So the key is, they do benefit to different degrees because they are getting 6 percent of whatever the Fed makes and that 6 percent, to my knowledge, is distributed equally to the ownership of who owns the shares of the regional Federal Reserve banks.

Edwin Vieira Jr., holds four degrees from Harvard: A.B. (Harvard College), A.M. and Ph.D. (Harvard Graduate School of Arts and Sciences), and J.D. (Harvard Law School).

For more than 30 years he has practiced law, with emphasis on constitutional issues. He is also one of our country’s most eminent constitutional attorneys, having brought four cases accepted by the Supreme Court and won three of them.

His two-volume book “Pieces of Eight: The Monetary Powers and Disabilities of the United States Constitution” is the most comprehensive study in existence of American monetary law and history as viewed from a constitutional perspective.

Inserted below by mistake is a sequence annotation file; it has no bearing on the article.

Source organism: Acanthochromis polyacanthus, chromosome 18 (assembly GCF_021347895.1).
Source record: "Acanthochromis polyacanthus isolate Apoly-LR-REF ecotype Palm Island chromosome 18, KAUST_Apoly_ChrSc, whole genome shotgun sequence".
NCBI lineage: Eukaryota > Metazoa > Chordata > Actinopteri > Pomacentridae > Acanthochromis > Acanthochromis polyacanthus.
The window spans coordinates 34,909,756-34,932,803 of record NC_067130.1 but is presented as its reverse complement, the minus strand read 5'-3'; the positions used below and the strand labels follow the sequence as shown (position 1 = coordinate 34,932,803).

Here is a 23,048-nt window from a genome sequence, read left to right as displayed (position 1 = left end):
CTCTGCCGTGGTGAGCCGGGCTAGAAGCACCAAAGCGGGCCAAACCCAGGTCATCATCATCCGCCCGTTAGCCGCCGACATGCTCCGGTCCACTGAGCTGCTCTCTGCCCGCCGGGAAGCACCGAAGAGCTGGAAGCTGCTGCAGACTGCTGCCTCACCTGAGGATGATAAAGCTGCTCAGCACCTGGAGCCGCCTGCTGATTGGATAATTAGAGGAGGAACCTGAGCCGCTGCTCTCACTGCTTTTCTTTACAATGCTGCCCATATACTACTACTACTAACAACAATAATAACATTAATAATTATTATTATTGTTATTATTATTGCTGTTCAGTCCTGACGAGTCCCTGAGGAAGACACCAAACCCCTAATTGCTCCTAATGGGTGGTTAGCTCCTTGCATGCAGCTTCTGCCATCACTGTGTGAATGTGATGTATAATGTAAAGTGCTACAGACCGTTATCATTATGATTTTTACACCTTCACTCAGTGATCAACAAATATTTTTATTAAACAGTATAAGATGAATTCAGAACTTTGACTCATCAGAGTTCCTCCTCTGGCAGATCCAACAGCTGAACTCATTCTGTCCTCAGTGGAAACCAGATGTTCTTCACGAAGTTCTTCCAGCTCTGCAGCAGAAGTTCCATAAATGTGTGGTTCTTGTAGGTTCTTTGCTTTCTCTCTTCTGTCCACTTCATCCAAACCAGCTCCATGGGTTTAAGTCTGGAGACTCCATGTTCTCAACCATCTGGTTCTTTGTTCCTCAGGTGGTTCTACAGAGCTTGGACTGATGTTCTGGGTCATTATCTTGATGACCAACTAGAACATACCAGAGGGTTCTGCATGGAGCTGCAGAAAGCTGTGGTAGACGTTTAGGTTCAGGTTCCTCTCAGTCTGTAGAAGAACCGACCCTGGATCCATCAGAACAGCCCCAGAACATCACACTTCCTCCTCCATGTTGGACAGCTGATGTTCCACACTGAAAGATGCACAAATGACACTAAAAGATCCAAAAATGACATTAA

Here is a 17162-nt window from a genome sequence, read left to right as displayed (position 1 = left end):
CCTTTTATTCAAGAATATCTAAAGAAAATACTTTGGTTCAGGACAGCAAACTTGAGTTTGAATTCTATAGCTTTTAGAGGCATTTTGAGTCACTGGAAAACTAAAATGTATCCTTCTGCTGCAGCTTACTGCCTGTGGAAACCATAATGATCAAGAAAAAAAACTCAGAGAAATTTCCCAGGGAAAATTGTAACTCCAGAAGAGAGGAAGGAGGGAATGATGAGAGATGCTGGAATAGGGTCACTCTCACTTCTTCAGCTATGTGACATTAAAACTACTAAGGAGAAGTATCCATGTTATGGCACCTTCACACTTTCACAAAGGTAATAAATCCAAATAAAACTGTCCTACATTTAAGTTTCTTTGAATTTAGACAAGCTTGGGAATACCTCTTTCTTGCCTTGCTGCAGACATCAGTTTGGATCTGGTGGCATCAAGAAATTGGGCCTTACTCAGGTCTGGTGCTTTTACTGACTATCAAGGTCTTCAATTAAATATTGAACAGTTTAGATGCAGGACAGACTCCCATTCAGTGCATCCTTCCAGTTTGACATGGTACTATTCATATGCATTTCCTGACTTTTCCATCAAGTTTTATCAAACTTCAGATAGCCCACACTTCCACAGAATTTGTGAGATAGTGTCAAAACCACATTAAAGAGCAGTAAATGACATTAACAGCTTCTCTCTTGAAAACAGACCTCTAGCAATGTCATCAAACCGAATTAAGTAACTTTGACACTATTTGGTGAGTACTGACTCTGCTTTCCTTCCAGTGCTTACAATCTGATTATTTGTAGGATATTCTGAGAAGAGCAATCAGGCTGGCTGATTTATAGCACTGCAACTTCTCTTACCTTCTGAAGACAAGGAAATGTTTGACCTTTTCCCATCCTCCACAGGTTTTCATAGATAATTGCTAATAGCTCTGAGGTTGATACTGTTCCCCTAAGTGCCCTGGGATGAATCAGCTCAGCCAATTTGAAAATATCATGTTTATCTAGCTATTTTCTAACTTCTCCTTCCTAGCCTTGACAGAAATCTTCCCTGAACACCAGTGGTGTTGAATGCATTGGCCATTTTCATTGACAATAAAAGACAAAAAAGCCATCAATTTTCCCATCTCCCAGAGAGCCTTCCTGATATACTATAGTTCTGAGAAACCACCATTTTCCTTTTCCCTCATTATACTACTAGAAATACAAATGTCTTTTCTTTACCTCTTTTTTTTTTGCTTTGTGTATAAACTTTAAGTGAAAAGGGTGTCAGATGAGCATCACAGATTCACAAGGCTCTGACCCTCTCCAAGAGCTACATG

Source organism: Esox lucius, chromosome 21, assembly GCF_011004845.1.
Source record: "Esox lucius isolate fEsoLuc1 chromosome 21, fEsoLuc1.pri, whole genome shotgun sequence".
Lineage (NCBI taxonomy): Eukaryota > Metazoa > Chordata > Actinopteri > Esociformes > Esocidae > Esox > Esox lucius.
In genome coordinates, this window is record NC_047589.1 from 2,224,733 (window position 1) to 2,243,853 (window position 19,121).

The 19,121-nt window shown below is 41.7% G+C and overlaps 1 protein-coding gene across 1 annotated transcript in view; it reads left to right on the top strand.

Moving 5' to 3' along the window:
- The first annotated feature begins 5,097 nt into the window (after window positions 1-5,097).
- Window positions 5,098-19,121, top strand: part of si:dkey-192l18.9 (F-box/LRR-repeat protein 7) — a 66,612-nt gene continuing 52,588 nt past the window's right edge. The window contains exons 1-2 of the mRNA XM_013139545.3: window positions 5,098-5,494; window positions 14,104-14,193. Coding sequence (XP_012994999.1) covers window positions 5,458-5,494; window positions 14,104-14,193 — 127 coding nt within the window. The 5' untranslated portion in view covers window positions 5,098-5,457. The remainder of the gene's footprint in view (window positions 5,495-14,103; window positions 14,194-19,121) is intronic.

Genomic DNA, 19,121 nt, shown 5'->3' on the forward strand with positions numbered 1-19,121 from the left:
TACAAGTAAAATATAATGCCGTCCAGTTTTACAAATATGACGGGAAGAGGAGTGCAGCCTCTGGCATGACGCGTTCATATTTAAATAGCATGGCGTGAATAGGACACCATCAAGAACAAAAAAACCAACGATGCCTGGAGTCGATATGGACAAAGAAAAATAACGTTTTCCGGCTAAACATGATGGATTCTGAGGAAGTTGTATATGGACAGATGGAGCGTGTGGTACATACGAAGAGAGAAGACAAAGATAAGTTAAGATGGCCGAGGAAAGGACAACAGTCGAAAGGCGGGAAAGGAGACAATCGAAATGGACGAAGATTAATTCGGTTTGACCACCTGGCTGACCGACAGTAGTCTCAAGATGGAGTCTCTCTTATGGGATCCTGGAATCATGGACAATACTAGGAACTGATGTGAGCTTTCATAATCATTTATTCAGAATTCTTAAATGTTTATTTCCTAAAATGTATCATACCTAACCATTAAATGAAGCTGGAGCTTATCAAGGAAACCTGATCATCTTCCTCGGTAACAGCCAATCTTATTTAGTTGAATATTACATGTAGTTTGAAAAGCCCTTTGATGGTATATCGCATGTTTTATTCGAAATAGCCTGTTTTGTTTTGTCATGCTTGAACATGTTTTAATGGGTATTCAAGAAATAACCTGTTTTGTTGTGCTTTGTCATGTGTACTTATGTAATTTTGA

Victor Sperandeo is a Trader Hall of Fame member and CEO of Alpha Financial Technologies LLC. He has written several best-selling books on trading and Wall Street such as “Trader Vic” I and II. Together with Edwin Vieira, he co-authored the 1500 page “Cra$hmaker,” a fictional book explaining the Federal Reserve System.  

The interview has been edited for brevity and clarity.

This is Part 2 in the series with Edwin Vieira Jr. and Victor Sperandeo. Part 1 “Is the Fed Unconstitutional?may be found here.

Valentin Schmid is a former business editor for the Epoch Times. His areas of expertise include global macroeconomic trends and financial markets, China, and Bitcoin. Before joining the paper in 2012, he worked as a portfolio manager for BNP Paribas in Amsterdam, London, Paris, and Hong Kong.